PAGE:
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Project Darling Is Still Trying To Run macOS/OSX Software On Linux

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  • Project Darling Is Still Trying To Run macOS/OSX Software On Linux

    Phoronix: Project Darling Is Still Trying To Run macOS/OSX Software On Linux

    Back in 2012 I wrote about Project Darling as an effort to run Mac OS X software on Linux -- to Wine is for Windows software on Linux, Darling is for Mac software on Linux. Work on Darling seems to have picked up recently after a brief hiatus...

    Phoronix, Linux Hardware Reviews, Linux hardware benchmarks, Linux server benchmarks, Linux benchmarking, Desktop Linux, Linux performance, Open Source graphics, Linux How To, Ubuntu benchmarks, Ubuntu hardware, Phoronix Test Suite

  • #2
    I'm not so much hoping for different software so much as hoping for better compatibility with macOS software than wine does with Windows, due to Linux being closer to Mac than Windows, but I know very little


    • #3
      Four years in it can't run too much software, but are you looking forward to it and one day having Mac GUI apps on Linux? Do you see any need for running Mac software on Linux when there is Wine for Windows software on Linux? Share your thoughts on Darling with us by commenting on this article in our forums.
      If Daring could run software better than does WINE, then yes, having Daring would be great. But as pointed out, four years in, Darling still can't run much. Something tells me that a breakthrough in not imminent.

      Given the rapid growth in Chromebook sales, and given that many Chromebooks now can run Android apps using Google's Arc++, we may see more software running as desktop-optimized Android apps on Chromebooks in the not-too-distant future.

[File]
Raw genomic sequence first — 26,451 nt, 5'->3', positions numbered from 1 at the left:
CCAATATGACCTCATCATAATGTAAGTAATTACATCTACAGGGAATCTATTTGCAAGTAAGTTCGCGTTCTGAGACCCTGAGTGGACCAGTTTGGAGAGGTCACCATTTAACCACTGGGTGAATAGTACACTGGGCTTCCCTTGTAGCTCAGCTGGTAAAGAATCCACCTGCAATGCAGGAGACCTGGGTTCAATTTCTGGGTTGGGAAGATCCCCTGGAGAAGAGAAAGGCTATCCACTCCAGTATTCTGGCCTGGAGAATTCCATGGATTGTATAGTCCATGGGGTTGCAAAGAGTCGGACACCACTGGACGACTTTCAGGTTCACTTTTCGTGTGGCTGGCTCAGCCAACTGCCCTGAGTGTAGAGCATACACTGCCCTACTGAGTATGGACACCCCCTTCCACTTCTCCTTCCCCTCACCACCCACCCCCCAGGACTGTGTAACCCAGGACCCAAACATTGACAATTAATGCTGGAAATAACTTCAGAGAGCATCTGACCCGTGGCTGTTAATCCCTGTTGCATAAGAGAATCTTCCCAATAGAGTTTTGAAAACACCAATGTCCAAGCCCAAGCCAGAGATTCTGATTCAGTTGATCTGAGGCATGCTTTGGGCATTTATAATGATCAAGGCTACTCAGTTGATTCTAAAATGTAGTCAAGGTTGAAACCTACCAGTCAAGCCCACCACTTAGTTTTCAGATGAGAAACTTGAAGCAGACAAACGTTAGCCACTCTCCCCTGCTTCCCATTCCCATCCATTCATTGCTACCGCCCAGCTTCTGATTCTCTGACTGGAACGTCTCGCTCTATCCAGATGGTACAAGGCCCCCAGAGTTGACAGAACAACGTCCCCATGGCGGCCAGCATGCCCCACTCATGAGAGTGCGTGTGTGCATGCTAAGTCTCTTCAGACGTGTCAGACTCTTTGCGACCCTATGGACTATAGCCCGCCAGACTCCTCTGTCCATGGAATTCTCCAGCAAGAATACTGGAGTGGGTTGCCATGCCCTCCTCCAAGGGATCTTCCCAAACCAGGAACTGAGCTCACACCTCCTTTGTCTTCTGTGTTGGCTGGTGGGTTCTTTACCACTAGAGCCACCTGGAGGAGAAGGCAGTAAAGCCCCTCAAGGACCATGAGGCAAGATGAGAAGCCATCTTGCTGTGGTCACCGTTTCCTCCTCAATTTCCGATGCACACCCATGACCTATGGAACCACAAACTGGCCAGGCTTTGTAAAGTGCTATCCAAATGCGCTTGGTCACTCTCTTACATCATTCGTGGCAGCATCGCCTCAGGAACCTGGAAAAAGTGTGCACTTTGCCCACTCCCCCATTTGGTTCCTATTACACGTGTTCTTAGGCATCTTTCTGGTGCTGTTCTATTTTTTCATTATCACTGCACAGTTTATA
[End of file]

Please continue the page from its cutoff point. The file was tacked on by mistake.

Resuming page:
What puzzles me is why no one seems interested in porting Google's Arc++, which is (mostly) open source, to run on traditional GNU/Linux distros, such as Arch, Fedora, Ubuntu, etc.


      • #4
        If only Apple would support the opened API, Vulkan, instead of their private techno, Metal.
        Last edited by Creak; 13 November 2016, 02:53 PM.


        • #5
          I used to think it would be a cool idea. But it's lost a lot of relevance these days because steam now exists in Linux, and Apple has fallen behind in some ways. Also, Apple will likely eventually use encryption long term to block the project if it ever succeeds.

          If creative suite and Ms outlook are ported to Linux, I really couldn't see any valid reasons why anyone would use osx anymore (and Ms office at least is becoming likely with Microsoft's growing support for Linux).


          • #6
            It'd be nice to have it as a backup option in case I have a game that's for Windows and OSX and Wine doesn't get along with the Windows version.

            The only Mac-only games that come to mind as things I'd want are games that are unlikely to show up DRM-free, like Ambrosia Software games or Spacestation Pheta, or old 68k Mac games where reviving development on Executor to squash the remaining compatibility bugs would be a more viable solution.

            (Executor is basically "Wine for 68k Mac apps" that began as a paid product and was eventually open-sourced. You can run older versions inside DOSBox or the newest one natively on Linux, Windows, and x86 Macs... though, with a codebase that old, both approaches have their pros and cons.)


            • #7
              A decent video and photo editing suite for Linux with GPU acceleration would completely my needs without any compatibility layer.


              • #8
                Originally posted by ssokolow View Post
                unlikely to show up DRM-free, like Ambrosia Software games or Spacestation Pheta
                I should clarify. The older Ambrosia games and Spacestation Pheta predate DRM as we know it now, but the developers seem to still be interested in charging their old prices and selling exclusively via their websites and Ambrosia definitely went for the online activation with Escape Velocity: Nova.


                • #9
                  Linux already has professional video editing suites, just look into all the high end professional video compositing software. What you're really saying is you want high quality consumer level software, or free software versions of professional tools.


                  • #10
                    Sounds pretty uninteresting.

                    Linux have a great software ecosystem. macOS software ecosystem sucks, everything is commercial & proprietary. The only thing good about macOS is that lots of software from the Linux ecosystem is available.